The American Recovery and Reinvestment Act of 2009 (ARRA), the new so-called stimulus law spawned by President Obama’s economic stimulus plan, protects non-federal employees from blowing the whistle on employers who misuse or waste the federal funds provided under the Act.
More specifically, Section 1553 of the American Recovery and Reinvestment Act of 2009 provides whistleblower retaliation protection to non-federal employees, for reporting the following types of stimulus fund violations to the proper authorities.
- Gross mismanagement of an agency contract or grant relating to covered funds
- A gross waste of covered funds
- A substantial and specific danger to public health or safety related to the implementation or use of covered funds
- An abuse of authority related to the implementation or use of covered funds or
- A violation of law, rule, or regulation related to an agency contract (including the competition for or negotiation of a contract) or grant, awarded or issued relating to covered funds
Non-federal employees may report employer stimulus fund violations with whistleblower immunity, to any one of the following proper authorities.
- Recovery Accountability and Transparency Board
- The inspector general of the agency that dispersed the funds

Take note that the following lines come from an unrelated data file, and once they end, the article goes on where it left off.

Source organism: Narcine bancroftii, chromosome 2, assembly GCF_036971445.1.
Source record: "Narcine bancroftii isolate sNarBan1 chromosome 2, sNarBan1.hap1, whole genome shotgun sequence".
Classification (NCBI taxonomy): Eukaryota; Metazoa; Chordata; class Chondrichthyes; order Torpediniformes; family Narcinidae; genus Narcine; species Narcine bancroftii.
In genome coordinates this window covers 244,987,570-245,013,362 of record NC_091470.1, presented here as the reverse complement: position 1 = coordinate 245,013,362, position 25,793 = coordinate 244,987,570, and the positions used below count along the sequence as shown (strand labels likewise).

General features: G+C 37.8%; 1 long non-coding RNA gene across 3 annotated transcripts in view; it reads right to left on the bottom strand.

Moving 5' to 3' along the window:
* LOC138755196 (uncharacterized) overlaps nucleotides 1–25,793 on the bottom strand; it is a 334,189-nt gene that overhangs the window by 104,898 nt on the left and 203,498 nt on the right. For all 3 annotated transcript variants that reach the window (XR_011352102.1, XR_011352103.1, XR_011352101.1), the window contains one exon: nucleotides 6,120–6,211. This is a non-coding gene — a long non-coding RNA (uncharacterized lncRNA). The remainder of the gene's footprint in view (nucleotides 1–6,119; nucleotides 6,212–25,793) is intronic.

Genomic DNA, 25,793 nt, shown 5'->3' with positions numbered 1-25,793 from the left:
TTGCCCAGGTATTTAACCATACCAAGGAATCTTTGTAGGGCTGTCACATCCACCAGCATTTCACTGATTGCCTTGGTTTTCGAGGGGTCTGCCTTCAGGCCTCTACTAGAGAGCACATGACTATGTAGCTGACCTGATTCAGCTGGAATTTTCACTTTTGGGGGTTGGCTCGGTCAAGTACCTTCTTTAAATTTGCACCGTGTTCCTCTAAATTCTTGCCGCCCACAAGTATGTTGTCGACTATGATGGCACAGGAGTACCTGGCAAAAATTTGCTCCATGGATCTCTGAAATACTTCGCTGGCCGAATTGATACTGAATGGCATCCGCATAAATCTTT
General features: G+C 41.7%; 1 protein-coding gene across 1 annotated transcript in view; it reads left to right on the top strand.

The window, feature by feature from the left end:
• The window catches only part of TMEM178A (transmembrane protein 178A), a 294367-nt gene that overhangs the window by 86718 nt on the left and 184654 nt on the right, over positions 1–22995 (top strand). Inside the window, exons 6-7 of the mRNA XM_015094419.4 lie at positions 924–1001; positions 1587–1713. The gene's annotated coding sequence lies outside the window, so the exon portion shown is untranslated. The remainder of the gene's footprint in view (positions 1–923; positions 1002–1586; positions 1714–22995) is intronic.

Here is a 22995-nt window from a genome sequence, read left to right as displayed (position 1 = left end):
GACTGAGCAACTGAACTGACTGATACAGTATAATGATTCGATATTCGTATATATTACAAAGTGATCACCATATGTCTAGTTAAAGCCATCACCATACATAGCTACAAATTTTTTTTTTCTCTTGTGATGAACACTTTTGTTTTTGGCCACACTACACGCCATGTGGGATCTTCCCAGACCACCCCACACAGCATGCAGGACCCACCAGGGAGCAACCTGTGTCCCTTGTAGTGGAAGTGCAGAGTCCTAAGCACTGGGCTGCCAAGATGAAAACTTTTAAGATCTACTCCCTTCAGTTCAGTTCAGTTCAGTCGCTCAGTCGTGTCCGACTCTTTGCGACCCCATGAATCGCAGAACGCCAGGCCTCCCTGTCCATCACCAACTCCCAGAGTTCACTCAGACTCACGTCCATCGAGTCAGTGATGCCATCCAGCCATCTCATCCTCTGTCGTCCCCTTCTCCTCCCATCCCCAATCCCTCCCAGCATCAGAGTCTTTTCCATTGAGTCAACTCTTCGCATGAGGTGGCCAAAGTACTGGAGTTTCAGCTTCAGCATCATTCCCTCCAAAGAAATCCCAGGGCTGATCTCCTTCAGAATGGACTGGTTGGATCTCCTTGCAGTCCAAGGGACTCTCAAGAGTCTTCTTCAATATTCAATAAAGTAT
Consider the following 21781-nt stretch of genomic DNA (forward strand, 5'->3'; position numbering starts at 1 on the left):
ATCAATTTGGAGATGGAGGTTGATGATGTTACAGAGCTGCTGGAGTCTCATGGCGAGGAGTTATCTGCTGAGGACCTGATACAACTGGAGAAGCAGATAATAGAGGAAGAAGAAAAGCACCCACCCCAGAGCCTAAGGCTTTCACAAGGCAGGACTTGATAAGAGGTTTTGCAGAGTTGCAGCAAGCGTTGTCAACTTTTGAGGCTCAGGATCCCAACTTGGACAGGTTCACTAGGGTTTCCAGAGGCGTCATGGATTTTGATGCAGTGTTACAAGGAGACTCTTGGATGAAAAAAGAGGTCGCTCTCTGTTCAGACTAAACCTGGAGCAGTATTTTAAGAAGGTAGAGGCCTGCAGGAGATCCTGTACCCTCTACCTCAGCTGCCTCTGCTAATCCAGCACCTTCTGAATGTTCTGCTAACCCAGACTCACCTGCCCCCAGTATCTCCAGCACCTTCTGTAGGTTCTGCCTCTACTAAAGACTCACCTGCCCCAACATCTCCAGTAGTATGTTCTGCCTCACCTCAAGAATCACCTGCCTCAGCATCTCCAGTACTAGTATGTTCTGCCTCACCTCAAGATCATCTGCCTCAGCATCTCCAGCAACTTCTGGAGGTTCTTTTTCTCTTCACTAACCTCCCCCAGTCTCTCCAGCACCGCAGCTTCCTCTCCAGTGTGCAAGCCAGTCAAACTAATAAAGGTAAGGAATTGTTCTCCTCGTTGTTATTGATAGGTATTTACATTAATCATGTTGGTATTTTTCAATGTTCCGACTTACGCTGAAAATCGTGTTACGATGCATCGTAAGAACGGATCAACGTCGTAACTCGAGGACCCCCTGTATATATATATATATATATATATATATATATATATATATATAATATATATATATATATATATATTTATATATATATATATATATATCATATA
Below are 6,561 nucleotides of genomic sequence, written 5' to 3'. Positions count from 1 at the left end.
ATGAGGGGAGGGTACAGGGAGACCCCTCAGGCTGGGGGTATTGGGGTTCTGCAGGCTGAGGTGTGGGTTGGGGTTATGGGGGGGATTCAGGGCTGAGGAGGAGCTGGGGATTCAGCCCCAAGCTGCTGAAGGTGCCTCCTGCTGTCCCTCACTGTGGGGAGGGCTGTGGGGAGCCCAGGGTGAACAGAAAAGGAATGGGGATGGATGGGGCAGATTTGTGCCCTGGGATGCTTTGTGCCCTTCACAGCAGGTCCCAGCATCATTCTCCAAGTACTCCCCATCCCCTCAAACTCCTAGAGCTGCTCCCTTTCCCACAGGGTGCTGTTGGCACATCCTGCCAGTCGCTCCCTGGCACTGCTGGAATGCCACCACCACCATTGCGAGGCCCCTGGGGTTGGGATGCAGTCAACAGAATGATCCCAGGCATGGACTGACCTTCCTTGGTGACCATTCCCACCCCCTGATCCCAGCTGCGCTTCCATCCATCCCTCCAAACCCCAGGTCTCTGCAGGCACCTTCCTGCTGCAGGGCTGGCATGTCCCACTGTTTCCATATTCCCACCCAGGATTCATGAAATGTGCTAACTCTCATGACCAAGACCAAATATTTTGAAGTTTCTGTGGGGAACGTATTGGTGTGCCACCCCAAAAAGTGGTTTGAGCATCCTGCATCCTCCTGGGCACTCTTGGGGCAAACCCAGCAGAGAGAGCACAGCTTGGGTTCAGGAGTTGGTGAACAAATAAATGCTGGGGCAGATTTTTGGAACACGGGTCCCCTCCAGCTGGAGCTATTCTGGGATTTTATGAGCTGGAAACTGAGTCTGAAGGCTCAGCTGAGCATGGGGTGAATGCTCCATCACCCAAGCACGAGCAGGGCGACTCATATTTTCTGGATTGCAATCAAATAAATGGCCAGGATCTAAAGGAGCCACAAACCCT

- The U.S. Comptroller General
- A congressional representative or senator
- A state or federal regulatory or law enforcement agency
- A court (such as a U.S. district court) or grand jury
- A person with supervisory authority over the employee (or such other person working for the employer who has the authority to investigate, discover or terminate misconduct)
- Or a representative of same
Should an employer retaliate against a non-federal employee for reporting one of the violations above, then the employee may submit a reprisal complaint to the appropriate inspector general for investigation.
If the inspector general finds that the employer’s reprisal was in violation of stimulus whistleblower protections, then the employee is entitled to the following relief.
- Job reinstatement plus back pay and benefits, if appropriate
- Compensatory damages
- Reimbursement of attorney fees and other legal costs
Under certain circumstances, an employee may sue for stimulus whistleblower reprisal relief in a U.S. district court, as long as he or she did not submit a complaint in bad faith.
Employers receiving covered funds must post a notice of stimulus whistleblower rights and remedies. Rights and remedies may not be waived, except in the case of a collective bargaining agreement that requires an arbitrator to resolve disputes arising under the agreement.